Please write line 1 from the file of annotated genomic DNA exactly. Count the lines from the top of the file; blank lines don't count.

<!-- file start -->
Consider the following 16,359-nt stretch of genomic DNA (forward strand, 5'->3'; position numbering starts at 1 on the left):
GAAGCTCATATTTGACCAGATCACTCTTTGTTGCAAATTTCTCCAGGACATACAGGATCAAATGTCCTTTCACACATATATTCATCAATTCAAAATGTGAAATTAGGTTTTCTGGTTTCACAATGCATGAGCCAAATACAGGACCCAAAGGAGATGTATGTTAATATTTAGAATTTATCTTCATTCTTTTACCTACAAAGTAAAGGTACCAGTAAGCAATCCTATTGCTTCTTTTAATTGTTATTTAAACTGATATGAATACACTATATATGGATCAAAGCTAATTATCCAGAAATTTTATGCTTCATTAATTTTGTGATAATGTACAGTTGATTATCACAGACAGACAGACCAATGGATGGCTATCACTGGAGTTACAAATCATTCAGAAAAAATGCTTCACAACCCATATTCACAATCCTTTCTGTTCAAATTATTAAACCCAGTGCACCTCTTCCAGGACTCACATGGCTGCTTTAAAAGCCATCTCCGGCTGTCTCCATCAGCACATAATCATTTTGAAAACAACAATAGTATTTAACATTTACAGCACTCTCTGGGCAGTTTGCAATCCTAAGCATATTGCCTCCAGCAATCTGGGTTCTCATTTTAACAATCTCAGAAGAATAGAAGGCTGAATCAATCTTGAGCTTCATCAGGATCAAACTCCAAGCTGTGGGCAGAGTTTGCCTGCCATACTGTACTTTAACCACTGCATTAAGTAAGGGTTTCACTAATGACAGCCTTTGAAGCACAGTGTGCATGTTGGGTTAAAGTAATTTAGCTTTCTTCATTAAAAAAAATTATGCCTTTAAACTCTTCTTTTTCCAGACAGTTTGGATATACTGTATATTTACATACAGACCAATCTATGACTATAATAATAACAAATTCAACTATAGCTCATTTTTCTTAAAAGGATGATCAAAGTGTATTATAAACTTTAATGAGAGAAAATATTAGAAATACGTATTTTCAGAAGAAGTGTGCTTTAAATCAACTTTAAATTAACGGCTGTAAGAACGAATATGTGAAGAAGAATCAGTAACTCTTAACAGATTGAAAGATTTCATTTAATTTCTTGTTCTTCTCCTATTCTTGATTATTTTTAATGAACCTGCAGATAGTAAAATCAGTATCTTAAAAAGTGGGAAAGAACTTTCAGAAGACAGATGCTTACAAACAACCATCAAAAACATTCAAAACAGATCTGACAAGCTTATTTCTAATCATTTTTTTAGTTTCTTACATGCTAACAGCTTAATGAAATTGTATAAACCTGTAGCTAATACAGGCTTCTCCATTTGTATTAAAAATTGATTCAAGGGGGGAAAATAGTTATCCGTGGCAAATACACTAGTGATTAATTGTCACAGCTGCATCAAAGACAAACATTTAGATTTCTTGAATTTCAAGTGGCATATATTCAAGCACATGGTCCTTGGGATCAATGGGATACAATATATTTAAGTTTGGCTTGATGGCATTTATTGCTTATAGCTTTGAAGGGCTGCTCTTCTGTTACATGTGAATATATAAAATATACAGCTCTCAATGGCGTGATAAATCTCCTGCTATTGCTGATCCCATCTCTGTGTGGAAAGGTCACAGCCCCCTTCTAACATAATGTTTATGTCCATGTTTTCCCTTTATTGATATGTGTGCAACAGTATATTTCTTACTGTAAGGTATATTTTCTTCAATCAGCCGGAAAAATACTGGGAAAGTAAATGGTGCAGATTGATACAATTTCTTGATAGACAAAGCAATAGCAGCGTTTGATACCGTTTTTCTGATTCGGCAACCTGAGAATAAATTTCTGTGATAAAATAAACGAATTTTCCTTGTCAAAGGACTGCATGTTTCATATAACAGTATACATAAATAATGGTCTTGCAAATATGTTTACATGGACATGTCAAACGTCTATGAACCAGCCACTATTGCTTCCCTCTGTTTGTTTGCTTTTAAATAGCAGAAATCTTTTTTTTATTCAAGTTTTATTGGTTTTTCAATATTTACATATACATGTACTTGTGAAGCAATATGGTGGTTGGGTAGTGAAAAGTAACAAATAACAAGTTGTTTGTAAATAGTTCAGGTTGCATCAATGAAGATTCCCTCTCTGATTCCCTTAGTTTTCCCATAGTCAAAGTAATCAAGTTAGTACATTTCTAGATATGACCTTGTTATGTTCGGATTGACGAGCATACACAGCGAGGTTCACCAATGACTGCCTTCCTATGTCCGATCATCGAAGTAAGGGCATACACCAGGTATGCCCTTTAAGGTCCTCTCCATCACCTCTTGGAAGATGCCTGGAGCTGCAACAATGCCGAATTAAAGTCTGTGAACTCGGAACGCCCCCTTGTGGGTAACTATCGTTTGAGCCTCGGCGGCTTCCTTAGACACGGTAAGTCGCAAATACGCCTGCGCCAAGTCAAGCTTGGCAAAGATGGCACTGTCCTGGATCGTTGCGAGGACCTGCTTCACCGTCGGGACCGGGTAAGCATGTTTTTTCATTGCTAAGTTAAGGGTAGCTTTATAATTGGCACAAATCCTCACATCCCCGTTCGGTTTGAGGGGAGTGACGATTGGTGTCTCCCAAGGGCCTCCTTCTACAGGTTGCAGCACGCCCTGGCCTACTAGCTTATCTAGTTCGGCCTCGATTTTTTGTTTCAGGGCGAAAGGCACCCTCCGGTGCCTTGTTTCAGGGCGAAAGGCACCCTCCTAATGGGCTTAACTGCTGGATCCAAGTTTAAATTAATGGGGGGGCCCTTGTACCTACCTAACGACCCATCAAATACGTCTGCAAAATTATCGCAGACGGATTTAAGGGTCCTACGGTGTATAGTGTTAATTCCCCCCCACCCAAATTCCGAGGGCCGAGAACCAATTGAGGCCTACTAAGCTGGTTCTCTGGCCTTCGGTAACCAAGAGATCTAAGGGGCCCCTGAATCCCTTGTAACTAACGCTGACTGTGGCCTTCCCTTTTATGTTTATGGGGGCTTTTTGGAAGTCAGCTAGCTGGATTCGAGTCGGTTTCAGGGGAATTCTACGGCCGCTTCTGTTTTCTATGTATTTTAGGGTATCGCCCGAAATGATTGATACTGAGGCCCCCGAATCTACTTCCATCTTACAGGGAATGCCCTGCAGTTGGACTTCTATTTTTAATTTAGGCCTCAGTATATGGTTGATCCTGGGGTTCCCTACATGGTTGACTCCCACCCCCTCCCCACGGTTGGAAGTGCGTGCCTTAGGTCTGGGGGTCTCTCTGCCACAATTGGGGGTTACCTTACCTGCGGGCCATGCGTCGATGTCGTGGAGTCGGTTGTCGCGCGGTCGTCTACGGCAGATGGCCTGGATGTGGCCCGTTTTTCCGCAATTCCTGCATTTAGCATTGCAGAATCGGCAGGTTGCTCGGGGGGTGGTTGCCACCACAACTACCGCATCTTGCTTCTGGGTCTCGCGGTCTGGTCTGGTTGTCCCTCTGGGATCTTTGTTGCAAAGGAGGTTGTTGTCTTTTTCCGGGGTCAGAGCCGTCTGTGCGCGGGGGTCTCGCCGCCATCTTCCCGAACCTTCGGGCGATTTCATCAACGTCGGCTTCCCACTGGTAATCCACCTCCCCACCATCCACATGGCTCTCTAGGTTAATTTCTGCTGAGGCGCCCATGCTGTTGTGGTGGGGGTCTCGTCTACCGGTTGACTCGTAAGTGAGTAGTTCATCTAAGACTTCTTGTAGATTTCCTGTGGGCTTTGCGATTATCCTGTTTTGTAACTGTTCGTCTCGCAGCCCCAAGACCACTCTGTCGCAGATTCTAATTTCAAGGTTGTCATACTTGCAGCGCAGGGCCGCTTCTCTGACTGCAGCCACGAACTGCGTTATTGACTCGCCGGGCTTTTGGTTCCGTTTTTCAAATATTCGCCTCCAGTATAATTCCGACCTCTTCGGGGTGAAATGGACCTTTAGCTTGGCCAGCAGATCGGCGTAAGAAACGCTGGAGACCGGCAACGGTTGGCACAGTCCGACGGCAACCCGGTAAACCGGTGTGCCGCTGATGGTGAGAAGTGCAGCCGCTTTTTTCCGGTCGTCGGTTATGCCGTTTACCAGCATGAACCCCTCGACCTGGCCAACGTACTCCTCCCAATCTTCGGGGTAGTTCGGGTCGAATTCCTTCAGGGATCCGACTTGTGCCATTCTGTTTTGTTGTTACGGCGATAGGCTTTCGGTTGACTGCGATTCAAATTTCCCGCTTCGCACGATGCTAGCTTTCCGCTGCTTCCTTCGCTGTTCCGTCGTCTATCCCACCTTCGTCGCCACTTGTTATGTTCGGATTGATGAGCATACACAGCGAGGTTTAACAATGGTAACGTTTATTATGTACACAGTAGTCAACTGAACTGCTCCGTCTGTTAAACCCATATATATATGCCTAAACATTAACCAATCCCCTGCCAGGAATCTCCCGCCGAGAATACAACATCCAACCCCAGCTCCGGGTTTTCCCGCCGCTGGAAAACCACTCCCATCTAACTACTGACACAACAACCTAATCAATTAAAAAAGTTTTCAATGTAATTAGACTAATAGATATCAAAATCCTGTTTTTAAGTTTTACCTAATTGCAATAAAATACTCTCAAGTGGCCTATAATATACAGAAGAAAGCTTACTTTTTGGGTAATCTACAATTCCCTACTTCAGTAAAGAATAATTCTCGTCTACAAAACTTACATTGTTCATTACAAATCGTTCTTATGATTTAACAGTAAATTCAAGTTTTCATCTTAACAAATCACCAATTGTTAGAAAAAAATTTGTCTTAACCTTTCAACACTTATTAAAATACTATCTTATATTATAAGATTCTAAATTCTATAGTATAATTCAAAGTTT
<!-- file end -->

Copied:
Consider the following 16,359-nt stretch of genomic DNA (forward strand, 5'->3'; position numbering starts at 1 on the left):